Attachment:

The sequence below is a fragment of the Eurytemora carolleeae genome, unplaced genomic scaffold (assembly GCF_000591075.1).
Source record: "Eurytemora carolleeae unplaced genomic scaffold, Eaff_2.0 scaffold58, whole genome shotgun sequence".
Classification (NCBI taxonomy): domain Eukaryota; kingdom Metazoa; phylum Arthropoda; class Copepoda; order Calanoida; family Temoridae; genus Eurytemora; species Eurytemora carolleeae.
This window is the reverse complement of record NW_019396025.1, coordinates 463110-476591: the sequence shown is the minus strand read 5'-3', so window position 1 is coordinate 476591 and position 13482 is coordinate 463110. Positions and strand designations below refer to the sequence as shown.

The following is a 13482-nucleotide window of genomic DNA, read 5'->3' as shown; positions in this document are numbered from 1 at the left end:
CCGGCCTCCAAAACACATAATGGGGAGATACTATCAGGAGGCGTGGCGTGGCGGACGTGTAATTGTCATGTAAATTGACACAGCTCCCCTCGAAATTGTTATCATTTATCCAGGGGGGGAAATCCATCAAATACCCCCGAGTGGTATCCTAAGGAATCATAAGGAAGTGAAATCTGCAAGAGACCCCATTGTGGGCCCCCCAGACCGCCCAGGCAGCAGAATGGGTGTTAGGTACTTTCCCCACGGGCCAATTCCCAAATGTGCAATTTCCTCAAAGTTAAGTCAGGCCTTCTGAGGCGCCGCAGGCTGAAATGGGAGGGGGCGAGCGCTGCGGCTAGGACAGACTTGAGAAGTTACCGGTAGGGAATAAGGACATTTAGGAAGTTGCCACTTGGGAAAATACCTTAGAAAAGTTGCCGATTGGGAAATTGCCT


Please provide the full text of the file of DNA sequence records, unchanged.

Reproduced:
The sequence below is a fragment of the Eurytemora carolleeae genome, unplaced genomic scaffold (assembly GCF_000591075.1).
Source record: "Eurytemora carolleeae unplaced genomic scaffold, Eaff_2.0 scaffold58, whole genome shotgun sequence".
Classification (NCBI taxonomy): domain Eukaryota; kingdom Metazoa; phylum Arthropoda; class Copepoda; order Calanoida; family Temoridae; genus Eurytemora; species Eurytemora carolleeae.
This window is the reverse complement of record NW_019396025.1, coordinates 463110-476591: the sequence shown is the minus strand read 5'-3', so window position 1 is coordinate 476591 and position 13482 is coordinate 463110. Positions and strand designations below refer to the sequence as shown.

The following is a 13482-nucleotide window of genomic DNA, read 5'->3' as shown; positions in this document are numbered from 1 at the left end:
CCGGCCTCCAAAACACATAATGGGGAGATACTATCAGGAGGCGTGGCGTGGCGGACGTGTAATTGTCATGTAAATTGACACAGCTCCCCTCGAAATTGTTATCATTTATCCAGGGGGGGAAATCCATCAAATACCCCCGAGTGGTATCCTAAGGAATCATAAGGAAGTGAAATCTGCAAGAGACCCCATTGTGGGCCCCCCAGACCGCCCAGGCAGCAGAATGGGTGTTAGGTACTTTCCCCACGGGCCAATTCCCAAATGTGCAATTTCCTCAAAGTTAAGTCAGGCCTTCTGAGGCGCCGCAGGCTGAAATGGGAGGGGGCGAGCGCTGCGGCTAGGACAGACTTGAGAAGTTACCGGTAGGGAATAAGGACATTTAGGAAGTTGCCACTTGGGAAAATACCTTAGAAAAGTTGCCGATTGGGAAATTGCCT